Molds fungi and insects living in ducting systems are often made worse by attempts at cutting costs by increasing air recirculation. In this case, the factors were shown as well within acceptable norms found in buildings without problems.
At one point, high latex levels forced the shutdown of a floor.
The problem was traced to the design of the air handling system which used the space above the ceiling tiles as a plenum, rather than relying on the more traditional ductwork. The ceiling tiles were very cheap, made of perlite, cellulose, and other materials glued together with a cheap starch based glue. As the warm moist outdoor air was mixed with cold recirculated air in this above ceiling space, condensation resulted in the ceiling tiles actually FERMENTING, releasing butyric acid and other fermentation products into the air!
A second factor was the fireproofing used in this area. The movement of air and other factors resulted in this material eroding, sending particulates into the air and showering the work area. Some laboratory workers handling this material during testing actually developed a rash from it!
As testing was going on, 80% of the people began getting sick, prompting the Department Public Health to order the building evacuated. Employees went back to the old building. At the time of the report, the new building is empty, the subject of litigation between the state and the builders.
Investigation revealed that Latex allergies were the primary problems for many employees, building up on all surfaces of the building over time. This was in part traced to manufacturing shortcuts some companies had taken due to the rising demand for gloves as precautions against AIDS. Some brands were lofting more latex particles during removal. Major efforts were made to buy only gloves lofting lower quantities of particulates, and to keep surfaces clean.
Yet this was not enough. 47 nurses ended up on disability leave. Investigations continued.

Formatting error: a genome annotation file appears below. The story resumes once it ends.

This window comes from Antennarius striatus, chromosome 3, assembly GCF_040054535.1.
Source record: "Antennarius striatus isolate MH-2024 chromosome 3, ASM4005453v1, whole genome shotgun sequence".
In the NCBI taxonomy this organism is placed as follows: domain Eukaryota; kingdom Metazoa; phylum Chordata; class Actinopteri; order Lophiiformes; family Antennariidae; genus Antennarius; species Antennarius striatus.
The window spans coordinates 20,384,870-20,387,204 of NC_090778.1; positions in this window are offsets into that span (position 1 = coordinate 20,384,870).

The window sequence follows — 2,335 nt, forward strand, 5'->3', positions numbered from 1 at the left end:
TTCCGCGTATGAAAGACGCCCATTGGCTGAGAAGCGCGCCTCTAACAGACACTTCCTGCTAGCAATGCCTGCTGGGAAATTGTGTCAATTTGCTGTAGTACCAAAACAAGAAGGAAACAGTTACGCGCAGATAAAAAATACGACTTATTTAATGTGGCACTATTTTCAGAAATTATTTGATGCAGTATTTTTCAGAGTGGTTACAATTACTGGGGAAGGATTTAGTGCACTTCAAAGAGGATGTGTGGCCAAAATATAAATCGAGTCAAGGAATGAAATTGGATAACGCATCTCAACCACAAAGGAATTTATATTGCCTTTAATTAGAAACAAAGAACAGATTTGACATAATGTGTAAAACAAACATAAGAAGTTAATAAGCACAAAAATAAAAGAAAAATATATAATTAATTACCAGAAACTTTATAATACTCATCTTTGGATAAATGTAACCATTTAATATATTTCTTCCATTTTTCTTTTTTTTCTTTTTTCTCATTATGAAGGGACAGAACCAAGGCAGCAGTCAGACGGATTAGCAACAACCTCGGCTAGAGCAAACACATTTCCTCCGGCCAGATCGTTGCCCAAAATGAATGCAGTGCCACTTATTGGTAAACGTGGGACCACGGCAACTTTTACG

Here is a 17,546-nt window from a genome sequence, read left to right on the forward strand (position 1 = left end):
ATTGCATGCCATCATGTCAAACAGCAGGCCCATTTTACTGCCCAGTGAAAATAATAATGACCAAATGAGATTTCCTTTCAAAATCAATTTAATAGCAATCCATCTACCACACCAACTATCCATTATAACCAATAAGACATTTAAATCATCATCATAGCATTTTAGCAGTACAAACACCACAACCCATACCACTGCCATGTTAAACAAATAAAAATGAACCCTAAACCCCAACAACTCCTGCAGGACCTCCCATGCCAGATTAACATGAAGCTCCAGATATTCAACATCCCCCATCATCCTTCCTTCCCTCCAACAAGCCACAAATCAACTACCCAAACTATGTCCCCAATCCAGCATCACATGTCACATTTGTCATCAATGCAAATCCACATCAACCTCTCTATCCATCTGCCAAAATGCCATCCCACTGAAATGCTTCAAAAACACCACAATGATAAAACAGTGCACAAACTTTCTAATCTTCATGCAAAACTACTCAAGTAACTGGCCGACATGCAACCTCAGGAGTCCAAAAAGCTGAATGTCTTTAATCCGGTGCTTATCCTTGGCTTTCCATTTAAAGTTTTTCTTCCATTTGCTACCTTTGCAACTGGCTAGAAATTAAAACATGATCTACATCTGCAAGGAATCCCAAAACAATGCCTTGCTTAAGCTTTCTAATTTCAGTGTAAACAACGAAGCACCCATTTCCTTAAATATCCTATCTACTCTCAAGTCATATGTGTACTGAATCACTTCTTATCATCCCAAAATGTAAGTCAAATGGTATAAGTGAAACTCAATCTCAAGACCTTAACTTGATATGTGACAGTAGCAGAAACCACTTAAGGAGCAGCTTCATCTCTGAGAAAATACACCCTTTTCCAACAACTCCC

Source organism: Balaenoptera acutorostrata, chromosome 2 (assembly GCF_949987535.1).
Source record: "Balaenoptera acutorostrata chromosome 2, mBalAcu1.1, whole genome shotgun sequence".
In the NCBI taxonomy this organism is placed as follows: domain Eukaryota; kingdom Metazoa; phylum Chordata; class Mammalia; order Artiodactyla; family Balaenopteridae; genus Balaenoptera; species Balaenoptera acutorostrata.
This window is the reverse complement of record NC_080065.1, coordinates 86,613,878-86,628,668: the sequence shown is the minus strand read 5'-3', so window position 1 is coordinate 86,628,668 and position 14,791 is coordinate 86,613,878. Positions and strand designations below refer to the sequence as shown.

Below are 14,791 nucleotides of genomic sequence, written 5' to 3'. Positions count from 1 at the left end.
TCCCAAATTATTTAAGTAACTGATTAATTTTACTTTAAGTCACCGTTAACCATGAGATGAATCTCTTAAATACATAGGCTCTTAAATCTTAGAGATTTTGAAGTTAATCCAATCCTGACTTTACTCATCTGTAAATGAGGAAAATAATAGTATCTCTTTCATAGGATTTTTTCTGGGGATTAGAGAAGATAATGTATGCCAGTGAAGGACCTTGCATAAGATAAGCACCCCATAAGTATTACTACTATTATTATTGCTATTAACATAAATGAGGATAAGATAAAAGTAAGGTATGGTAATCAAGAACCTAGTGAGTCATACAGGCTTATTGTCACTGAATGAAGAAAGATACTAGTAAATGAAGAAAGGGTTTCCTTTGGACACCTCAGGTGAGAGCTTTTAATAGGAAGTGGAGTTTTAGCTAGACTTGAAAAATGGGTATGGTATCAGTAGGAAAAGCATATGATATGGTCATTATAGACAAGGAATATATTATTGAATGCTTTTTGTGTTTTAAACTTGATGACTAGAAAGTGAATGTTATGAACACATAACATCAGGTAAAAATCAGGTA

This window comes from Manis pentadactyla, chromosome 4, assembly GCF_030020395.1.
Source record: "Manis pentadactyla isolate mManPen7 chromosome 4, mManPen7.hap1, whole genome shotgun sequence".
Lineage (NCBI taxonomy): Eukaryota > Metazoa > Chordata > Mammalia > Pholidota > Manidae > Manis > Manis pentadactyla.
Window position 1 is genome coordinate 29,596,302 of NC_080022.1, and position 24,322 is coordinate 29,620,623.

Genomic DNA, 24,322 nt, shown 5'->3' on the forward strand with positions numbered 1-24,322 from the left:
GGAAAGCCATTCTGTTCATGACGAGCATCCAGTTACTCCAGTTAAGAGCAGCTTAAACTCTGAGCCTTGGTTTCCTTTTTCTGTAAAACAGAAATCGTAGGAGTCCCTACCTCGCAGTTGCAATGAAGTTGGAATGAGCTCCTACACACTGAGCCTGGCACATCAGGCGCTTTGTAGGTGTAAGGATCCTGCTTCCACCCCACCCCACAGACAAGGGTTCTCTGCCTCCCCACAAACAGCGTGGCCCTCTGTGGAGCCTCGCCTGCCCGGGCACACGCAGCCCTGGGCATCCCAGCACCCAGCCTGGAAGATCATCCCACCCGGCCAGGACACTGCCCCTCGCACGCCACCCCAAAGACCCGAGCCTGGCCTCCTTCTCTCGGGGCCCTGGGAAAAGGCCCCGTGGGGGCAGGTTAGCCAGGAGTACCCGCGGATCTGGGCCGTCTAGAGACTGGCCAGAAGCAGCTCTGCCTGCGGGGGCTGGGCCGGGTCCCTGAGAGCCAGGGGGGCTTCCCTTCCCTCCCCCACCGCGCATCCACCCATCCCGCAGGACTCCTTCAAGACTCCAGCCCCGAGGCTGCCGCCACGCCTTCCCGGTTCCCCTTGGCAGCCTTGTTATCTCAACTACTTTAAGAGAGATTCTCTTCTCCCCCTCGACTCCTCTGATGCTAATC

Another problem proved to be the sterilizer chemical Gluteraldehyde. (sp?) Remedies included pouring sterilizer chemicals as opposed to spraying, enclosing sterilization areas and venting them outside, and changing to other agents like hydrogen peroxide where possible.
During this time, some of the nurses came down with Multiple Chemical Sensitivities Syndrome. This happens when a person is exposed to a sensitizing chemical, either one concentrated exposure or multiple exposures on a long term basis.
In a normal allergic situation, immunoglobulins precipitate allergic reactions. This can be measured and used as proof of real allergic problems. But in MCS, blood does not always have the tell-tale immunoglobulin response. Physicians are taught in medical school that the more symptoms a person has, the more likely the cause is "psychogenic". With the lack of an immunoglobulin response and multiple vague symptoms, this is not as easy to refute.
More than 50 employees of Brigham and Women's hospital have filed lawsuits regarding compensation for their illnesses.
Air handling systems at this hospital are now undergoing multi-million dollar upgrades.
This NOVA episode concludes with the comment that the indoor environments we have created in these buildings are taking their toll.